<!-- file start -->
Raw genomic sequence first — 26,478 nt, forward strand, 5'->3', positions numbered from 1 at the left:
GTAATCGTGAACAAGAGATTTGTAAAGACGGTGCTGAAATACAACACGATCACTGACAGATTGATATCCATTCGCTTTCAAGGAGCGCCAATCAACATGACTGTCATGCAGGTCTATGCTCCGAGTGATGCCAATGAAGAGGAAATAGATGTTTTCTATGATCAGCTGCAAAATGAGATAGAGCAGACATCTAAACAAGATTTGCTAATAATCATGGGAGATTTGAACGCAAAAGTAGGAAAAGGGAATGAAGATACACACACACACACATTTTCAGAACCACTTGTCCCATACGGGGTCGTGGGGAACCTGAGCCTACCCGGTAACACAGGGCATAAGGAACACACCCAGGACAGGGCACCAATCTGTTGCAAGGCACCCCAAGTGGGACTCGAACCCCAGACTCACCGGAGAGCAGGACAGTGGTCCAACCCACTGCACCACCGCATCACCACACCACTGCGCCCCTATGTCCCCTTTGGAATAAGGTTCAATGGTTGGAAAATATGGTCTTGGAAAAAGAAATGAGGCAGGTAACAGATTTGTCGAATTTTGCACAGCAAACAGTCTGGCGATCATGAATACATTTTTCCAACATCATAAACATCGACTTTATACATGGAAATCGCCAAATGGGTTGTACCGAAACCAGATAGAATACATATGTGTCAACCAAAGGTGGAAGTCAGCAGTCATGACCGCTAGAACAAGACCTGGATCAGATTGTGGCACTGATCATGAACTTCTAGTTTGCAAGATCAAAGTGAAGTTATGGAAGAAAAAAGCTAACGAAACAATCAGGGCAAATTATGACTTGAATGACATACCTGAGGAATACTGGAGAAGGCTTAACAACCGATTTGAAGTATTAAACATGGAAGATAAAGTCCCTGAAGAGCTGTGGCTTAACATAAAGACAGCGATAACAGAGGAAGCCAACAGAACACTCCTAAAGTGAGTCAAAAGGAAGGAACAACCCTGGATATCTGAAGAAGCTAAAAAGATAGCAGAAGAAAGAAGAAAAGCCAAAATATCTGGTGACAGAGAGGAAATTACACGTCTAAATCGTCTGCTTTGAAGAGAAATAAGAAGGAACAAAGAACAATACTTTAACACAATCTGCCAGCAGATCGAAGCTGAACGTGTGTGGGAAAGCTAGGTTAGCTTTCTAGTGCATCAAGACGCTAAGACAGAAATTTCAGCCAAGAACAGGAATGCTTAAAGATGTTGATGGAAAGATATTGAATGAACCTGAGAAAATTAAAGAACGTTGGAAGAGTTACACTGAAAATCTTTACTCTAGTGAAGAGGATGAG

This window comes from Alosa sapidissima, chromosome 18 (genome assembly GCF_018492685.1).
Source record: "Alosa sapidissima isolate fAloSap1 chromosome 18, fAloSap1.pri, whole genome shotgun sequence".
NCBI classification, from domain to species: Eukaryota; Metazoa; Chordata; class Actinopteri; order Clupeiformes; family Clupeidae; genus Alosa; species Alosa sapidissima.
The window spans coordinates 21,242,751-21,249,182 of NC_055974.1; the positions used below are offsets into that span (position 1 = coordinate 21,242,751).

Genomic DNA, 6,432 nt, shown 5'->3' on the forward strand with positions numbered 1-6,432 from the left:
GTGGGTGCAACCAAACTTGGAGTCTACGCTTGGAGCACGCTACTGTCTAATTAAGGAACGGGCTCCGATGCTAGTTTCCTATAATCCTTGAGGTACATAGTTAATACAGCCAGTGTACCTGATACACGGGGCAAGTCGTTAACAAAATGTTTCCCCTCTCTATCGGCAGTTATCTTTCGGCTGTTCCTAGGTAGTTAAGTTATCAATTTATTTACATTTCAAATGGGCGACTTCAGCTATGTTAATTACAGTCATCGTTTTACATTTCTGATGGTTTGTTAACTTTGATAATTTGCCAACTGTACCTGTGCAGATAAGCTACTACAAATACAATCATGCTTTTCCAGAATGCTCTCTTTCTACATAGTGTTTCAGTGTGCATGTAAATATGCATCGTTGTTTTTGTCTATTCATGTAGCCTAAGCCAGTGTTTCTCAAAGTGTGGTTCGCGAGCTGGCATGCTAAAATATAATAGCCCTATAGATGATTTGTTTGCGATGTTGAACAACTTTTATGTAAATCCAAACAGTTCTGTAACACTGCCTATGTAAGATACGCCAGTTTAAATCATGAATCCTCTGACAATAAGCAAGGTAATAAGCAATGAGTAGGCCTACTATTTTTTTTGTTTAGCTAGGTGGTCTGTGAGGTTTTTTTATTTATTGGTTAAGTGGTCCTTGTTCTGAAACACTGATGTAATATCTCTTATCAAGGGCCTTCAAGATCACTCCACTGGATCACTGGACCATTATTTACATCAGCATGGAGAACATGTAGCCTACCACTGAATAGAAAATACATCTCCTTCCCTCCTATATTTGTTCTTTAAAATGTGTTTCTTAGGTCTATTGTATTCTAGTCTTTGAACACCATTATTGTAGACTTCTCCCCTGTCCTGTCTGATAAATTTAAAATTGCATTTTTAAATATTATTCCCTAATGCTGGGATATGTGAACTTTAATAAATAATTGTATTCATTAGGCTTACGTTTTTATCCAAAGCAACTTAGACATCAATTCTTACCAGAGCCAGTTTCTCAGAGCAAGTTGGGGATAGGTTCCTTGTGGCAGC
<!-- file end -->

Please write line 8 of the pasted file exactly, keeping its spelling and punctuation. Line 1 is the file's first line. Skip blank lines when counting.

GTGGGTGCAACCAAACTTGGAGTCTACGCTTGGAGCACGCTACTGTCTAATTAAGGAACGGGCTCCGATGCTAGTTTCCTATAATCCTTGAGGTACATAGTTAATACAGCCAGTGTACCTGATACACGGGGCAAGTCGTTAACAAAATGTTTCCCCTCTCTATCGGCAGTTATCTTTCGGCTGTTCCTAGGTAGTTAAGTTATCAATTTATTTACATTTCAAATGGGCGACTTCAGCTATGTTAATTACAGTCATCGTTTTACATTTCTGATGGTTTGTTAACTTTGATAATTTGCCAACTGTACCTGTGCAGATAAGCTACTACAAATACAATCATGCTTTTCCAGAATGCTCTCTTTCTACATAGTGTTTCAGTGTGCATGTAAATATGCATCGTTGTTTTTGTCTATTCATGTAGCCTAAGCCAGTGTTTCTCAAAGTGTGGTTCGCGAGCTGGCATGCTAAAATATAATAGCCCTATAGATGATTTGTTTGCGATGTTGAACAACTTTTATGTAAATCCAAACAGTTCTGTAACACTGCCTATGTAAGATACGCCAGTTTAAATCATGAATCCTCTGACAATAAGCAAGGTAATAAGCAATGAGTAGGCCTACTATTTTTTTTGTTTAGCTAGGTGGTCTGTGAGGTTTTTTTATTTATTGGTTAAGTGGTCCTTGTTCTGAAACACTGATGTAATATCTCTTATCAAGGGCCTTCAAGATCACTCCACTGGATCACTGGACCATTATTTACATCAGCATGGAGAACATGTAGCCTACCACTGAATAGAAAATACATCTCCTTCCCTCCTATATTTGTTCTTTAAAATGTGTTTCTTAGGTCTATTGTATTCTAGTCTTTGAACACCATTATTGTAGACTTCTCCCCTGTCCTGTCTGATAAATTTAAAATTGCATTTTTAAATATTATTCCCTAATGCTGGGATATGTGAACTTTAATAAATAATTGTATTCATTAGGCTTACGTTTTTATCCAAAGCAACTTAGACATCAATTCTTACCAGAGCCAGTTTCTCAGAGCAAGTTGGGGATAGGTTCCTTGTGGCAGC